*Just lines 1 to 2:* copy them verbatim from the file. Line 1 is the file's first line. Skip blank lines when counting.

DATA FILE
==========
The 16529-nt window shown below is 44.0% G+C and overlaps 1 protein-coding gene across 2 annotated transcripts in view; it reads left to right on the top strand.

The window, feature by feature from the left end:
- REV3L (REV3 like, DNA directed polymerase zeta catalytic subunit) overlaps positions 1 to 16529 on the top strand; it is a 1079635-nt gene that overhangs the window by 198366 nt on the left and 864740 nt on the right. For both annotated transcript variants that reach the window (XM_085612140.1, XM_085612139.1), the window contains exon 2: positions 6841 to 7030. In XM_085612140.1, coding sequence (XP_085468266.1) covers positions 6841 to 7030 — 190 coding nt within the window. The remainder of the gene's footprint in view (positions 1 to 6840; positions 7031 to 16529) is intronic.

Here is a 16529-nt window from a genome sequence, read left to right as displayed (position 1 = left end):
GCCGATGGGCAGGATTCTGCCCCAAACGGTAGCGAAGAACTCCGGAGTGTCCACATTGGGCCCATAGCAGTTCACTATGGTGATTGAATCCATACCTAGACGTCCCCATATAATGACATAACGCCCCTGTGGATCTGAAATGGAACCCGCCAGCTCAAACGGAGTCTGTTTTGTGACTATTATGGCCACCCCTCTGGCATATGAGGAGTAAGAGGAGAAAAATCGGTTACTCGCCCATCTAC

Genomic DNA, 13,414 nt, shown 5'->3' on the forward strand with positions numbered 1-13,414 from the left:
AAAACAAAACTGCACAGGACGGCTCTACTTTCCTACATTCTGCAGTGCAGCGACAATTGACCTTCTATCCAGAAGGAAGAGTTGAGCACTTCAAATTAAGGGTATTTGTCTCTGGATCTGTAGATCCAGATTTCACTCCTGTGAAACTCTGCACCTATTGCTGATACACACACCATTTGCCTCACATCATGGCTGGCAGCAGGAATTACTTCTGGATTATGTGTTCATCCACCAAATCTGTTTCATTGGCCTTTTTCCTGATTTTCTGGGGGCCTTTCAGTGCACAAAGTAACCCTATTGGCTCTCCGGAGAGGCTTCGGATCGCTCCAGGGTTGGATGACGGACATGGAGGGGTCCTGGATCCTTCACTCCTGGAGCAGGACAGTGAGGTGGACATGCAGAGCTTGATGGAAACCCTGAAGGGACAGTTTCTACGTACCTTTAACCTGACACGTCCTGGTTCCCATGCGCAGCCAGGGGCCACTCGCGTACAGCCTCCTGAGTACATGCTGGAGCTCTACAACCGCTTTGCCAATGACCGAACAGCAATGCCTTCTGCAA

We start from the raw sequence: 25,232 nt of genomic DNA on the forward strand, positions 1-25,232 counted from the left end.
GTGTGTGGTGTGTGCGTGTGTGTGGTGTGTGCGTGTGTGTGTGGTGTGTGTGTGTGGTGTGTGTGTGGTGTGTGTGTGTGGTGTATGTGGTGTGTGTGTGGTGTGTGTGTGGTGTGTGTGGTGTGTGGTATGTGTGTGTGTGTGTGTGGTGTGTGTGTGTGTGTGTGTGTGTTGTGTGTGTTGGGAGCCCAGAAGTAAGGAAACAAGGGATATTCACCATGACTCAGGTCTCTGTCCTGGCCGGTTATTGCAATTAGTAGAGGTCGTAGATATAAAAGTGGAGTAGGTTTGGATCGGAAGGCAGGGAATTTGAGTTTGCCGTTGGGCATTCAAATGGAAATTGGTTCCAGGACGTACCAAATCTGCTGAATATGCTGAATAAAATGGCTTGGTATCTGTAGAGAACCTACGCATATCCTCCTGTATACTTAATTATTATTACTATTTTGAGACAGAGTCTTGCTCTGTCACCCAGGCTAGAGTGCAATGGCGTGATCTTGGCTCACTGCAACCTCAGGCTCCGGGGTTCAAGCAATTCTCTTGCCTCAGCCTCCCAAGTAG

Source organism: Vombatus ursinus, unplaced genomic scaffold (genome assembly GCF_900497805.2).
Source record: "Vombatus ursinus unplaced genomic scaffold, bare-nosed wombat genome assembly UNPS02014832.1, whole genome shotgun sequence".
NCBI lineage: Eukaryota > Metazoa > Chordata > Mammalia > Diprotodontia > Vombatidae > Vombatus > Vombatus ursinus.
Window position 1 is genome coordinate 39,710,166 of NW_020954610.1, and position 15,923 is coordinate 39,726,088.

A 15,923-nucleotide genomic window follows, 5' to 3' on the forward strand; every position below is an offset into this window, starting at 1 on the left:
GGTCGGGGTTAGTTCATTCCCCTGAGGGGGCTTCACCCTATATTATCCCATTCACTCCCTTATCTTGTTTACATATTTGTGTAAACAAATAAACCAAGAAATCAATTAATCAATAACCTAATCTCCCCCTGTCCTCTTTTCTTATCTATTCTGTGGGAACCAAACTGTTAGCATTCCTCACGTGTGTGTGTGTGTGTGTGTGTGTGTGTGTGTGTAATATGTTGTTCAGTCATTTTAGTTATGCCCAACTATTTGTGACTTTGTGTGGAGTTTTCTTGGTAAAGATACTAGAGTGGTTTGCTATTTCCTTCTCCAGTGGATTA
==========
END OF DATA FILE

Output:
The 16529-nt window shown below is 44.0% G+C and overlaps 1 protein-coding gene across 2 annotated transcripts in view; it reads left to right on the top strand.

The window, feature by feature from the left end: